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Monday Photo Meditation: Reclamation

Adobe Ruin

The Falling Leaves Moon is on the wane, and with it, the year.

Truth be told, there are not many leaves left to fall now, although those that blanket the ground remains mostly gold. An early turn, and a few early storms, together felled most before they could shift from amber to copper to bronze.

In my way, the new moon only a week or so hence is the Freezing Moon (some call it the Freezing Over Moon), but if the forecast holds, the freeze will come tonight. And the next. And the next.

Oh, we’ve had plenty of sub-freezing temperatures here already, but this will be the sort of freeze that only come with the rain, and then the snow: the sort that drives all leaf to ground and thence into it, the  more easily that the earth may reclaim it.

This downward slope of autumn is a season of reclamation.

I know that most think of it as death, decay — at best, dormancy — but a culture that fails to understand the role death plays in life, decay in renewal, fails to understand existence. For it is reclamation that leads to renewal; it is the shedding of matter not long for the living, the decaying tissue of the year, that the earth reclaims and uses as fodder, as food, as sustenance to midwife the world into being again in spring.

Even if that were not the case, however, it wouldn’t matter; death is a faît accompli for us all. Mother Earth will have her own, and her due, irrespective of human desires.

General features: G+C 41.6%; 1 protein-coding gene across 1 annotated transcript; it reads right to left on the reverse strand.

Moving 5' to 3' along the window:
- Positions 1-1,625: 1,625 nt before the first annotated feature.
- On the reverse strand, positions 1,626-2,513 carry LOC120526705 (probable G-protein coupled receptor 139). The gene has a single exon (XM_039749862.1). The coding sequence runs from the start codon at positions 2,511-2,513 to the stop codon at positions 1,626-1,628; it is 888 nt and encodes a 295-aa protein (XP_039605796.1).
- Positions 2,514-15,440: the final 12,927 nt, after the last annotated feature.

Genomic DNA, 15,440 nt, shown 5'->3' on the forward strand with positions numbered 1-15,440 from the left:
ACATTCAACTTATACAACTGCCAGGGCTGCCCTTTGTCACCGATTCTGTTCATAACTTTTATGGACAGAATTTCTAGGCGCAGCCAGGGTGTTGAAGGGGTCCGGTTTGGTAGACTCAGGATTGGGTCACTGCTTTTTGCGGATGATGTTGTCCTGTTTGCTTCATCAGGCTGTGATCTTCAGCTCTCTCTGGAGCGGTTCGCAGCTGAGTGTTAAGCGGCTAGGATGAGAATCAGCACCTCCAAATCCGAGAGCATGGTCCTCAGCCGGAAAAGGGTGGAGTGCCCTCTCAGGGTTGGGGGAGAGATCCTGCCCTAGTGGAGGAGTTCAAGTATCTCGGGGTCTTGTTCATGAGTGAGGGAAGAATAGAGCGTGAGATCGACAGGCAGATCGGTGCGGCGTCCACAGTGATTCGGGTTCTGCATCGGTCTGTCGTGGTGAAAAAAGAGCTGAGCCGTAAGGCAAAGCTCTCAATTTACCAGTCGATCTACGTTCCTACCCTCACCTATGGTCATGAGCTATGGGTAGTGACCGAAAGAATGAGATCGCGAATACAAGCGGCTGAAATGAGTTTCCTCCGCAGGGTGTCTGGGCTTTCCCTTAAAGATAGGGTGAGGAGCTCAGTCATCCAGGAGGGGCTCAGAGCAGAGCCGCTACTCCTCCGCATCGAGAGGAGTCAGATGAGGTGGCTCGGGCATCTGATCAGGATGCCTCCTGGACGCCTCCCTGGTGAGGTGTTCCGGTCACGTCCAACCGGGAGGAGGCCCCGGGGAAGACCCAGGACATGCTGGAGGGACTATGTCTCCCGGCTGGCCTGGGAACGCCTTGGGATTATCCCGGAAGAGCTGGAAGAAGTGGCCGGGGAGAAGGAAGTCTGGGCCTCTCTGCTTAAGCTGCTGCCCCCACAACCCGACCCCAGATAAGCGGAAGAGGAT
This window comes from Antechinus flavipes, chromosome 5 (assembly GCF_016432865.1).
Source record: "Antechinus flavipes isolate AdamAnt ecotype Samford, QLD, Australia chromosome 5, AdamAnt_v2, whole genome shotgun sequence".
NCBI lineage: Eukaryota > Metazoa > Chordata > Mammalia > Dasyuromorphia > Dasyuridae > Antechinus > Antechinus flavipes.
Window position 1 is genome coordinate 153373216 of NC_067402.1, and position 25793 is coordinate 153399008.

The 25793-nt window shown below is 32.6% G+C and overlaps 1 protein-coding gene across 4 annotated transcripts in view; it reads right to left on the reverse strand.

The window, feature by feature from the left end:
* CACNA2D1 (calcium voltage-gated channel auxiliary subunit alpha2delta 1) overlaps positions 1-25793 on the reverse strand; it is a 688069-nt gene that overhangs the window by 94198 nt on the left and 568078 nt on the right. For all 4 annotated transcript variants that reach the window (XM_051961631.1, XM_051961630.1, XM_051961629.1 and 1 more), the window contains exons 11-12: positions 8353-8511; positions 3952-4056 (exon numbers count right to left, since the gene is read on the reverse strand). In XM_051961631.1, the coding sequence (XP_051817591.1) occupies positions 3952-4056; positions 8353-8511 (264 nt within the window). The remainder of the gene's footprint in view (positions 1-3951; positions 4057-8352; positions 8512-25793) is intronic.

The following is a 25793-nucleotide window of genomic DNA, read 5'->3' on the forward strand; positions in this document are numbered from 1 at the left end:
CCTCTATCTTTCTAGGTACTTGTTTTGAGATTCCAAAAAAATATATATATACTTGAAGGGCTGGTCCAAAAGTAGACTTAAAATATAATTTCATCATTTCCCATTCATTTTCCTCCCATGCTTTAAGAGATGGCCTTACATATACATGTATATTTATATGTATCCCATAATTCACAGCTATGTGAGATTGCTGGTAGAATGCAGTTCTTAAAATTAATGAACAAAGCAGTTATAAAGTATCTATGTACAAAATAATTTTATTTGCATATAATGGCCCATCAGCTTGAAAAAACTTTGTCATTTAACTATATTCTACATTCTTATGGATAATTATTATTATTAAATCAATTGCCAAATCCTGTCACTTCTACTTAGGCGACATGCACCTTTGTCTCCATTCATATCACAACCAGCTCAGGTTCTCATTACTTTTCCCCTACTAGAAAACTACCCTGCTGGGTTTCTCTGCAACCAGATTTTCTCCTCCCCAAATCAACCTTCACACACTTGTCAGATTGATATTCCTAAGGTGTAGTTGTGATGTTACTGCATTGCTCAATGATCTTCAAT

It’s true, too, of the works of human hands: Earth claims it all eventually, and reclaims her own to her own purposes. The old adobe is proof of this truth: Earth to earth and dust to dust, mix and mortar and masonry all only the thinnest of barriers in the end. In a place where shelter rises up out of the earth itself, of the earth itself, it is the age-old act of emergence writ in cosmic terms, and a reminder that the cosmos will reclaim us, too, one day.

This is not a bad thing.

In a dominant culture where it has now become facile to pronounce that “water is life,” where “the earth is sacred” has become a shibboleth of colonizers, as though proof against their own conduct, it is a misconstruction of our peoples’ relationship to the earth to traffic in such tired clichés.

We are of the earth, and the earth is of us; we are her, and she is us.

And she will always, always reclaim her own.

~ Aji

 

 

 

 

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